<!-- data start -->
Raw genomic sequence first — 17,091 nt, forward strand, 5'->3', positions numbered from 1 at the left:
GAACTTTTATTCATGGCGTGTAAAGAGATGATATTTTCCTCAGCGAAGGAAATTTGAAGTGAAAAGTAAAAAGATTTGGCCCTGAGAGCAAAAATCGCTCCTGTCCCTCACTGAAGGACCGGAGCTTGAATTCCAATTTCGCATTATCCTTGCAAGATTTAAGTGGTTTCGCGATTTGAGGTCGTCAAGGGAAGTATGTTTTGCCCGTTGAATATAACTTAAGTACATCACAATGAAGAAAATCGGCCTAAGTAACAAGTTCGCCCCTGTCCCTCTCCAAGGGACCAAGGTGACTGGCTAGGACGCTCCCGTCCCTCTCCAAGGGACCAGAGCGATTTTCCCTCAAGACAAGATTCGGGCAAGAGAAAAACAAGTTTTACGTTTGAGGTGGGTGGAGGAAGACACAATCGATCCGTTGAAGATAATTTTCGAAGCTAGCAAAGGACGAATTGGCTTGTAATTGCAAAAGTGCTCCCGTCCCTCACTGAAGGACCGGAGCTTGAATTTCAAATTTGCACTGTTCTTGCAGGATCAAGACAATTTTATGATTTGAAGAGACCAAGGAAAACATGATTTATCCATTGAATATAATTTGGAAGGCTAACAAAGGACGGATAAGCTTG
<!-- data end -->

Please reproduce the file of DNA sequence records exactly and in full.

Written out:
Raw genomic sequence first — 17,091 nt, forward strand, 5'->3', positions numbered from 1 at the left:
GAACTTTTATTCATGGCGTGTAAAGAGATGATATTTTCCTCAGCGAAGGAAATTTGAAGTGAAAAGTAAAAAGATTTGGCCCTGAGAGCAAAAATCGCTCCTGTCCCTCACTGAAGGACCGGAGCTTGAATTCCAATTTCGCATTATCCTTGCAAGATTTAAGTGGTTTCGCGATTTGAGGTCGTCAAGGGAAGTATGTTTTGCCCGTTGAATATAACTTAAGTACATCACAATGAAGAAAATCGGCCTAAGTAACAAGTTCGCCCCTGTCCCTCTCCAAGGGACCAAGGTGACTGGCTAGGACGCTCCCGTCCCTCTCCAAGGGACCAGAGCGATTTTCCCTCAAGACAAGATTCGGGCAAGAGAAAAACAAGTTTTACGTTTGAGGTGGGTGGAGGAAGACACAATCGATCCGTTGAAGATAATTTTCGAAGCTAGCAAAGGACGAATTGGCTTGTAATTGCAAAAGTGCTCCCGTCCCTCACTGAAGGACCGGAGCTTGAATTTCAAATTTGCACTGTTCTTGCAGGATCAAGACAATTTTATGATTTGAAGAGACCAAGGAAAACATGATTTATCCATTGAATATAATTTGGAAGGCTAACAAAGGACGGATAAGCTTG